# bond value using forward-rates-calculated spot rate

Hello,

I’m having hard time understanding this concept.

Schweser Book 5 - FIXED INCOME, DERIVATIVES, AND ALTERNATIVE INVESTMENTS, page 52, says that you can calculate 2 year spot rate the following way: (1+S_{2})^{2}=(1+S_{1})*(1+1y1y), which means that S_{2}=[(1+S_{1})*(1+1y1y)]^{1/2}-1

On page 55 there is this example:

*“The current 1-year rate, S _{1}, is 4%, the 1-year forward rate for lending from time = 1 to time = 2 is 1y1y = 5%, and the 1-year forward rate for lending from time = 2 to time = 3 is 2y1y = 6%. Value a 3-year annual-pay bond with a 5% coupon and a par value of $1,000.”*

According to Schweser, the answer is:

bond value = 50/(1+S_{1})+50/[(1+S_{1})*(1+1y1y)]+1,050/[(1+S_{1})*(1+1y1y)*(1+2y1y)]=

= 50/(1.04)+50/[(1.04)*(1.05)]+1,050/(1.04*1.05*1.06)=$1,000,98

however, when I calculate the 3-year spot rate using the forward rates: S_{3}=(1.04*1.05*1.06)^{1/3}-1=4,99968% and I use this 3-year spot rate to calculate the bond’s present value using the calculator, I get a very different number than when doing it using the individudal forward rates, why is that?

On financial calculator: N=3, I/Y=4,99968%, PMT=50, FV=1000, CPT, PV. PV= $1,000,08646

Thank you very much in advance for the explanation!

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Basically, you cannot use the 3-year Spot rate as YTM for coupon-paying bond. Spot rates are discount rates for one-time payments. Since this is a 3-year coupon paying bond, each coupon is discounted at each equivalent spot rate. If it were a 3-year zero coupon bond then you can use the 3-yr sspot rate as YTM.

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but why?

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The coupon payment one year from today is supposed to be discounted at the 1-year spot rate. That’s what a spot rate means: the discount rate for a single (spot) payment at that maturity.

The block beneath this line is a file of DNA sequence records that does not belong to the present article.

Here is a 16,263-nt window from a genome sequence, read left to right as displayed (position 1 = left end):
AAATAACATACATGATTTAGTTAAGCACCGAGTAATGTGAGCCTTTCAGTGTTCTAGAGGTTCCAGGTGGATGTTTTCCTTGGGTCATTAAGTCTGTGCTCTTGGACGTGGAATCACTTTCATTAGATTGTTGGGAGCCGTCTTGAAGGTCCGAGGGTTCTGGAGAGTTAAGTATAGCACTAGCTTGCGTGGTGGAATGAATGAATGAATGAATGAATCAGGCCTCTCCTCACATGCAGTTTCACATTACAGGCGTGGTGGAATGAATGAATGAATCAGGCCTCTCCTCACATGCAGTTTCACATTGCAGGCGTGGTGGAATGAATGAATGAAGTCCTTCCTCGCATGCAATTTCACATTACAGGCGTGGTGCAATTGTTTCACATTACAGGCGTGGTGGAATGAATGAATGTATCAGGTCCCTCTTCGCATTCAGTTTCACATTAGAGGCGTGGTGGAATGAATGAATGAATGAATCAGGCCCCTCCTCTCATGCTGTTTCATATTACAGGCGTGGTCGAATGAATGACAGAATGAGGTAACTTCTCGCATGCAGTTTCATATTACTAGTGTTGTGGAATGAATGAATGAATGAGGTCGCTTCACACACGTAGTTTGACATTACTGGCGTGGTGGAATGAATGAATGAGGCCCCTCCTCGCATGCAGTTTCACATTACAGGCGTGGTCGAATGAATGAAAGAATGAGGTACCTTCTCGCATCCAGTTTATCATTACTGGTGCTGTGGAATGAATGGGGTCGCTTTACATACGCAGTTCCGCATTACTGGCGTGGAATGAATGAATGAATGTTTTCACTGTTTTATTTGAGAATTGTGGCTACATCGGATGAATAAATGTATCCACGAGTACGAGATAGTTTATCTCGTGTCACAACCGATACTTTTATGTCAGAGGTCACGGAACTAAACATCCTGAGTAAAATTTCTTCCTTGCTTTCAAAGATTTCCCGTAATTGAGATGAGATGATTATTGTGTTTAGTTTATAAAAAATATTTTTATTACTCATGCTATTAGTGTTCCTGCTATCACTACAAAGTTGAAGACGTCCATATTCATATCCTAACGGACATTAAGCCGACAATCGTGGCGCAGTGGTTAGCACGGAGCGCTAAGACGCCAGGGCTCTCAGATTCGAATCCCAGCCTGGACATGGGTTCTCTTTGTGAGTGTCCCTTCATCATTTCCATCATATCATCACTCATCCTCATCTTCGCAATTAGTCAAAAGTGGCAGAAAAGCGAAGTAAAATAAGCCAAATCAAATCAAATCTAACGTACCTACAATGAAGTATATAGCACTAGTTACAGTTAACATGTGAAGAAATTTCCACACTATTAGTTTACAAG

The coupon payment two years from today is supposed to be discounted at the 2-year spot rate.

The coupon payment and par payment three years from today are supposed to be discounted at the 3-year spot rate.

If those three rates aren’t equal, then discounting all of the cash flows at the 3-year spot rate will not give you the correct price today.

Simplify the complicated side; don't complify the simplicated side.

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why do we calculate the implied spot/forward rates then?

Because you discount the each period’s payment at the appropriate spot rate. For example, the present value of the second period’s cash flow is

50/[(1+S

_{1})*(1+1y1y)]and since

(1+S

_{2})^{2 = }(1+S_{1})*(1+1y1y)this is equivalent to 50/[(1+S

_{2})^{2}In other words, you’re simply calculating the PV of each cash flow at its appropriate spot rate and then summing them.

If the yield curve was flat (i.e. S

_{1}=S_{2}=S_{3}), you could use the same rate for all cash flows (this is effectively what you do when you price a bond using the Yield To Maturity). However, since the curve isn’t flat, you use different rates for each cash flow.You keep using that word. I do not think it means what you think it means.Studying With

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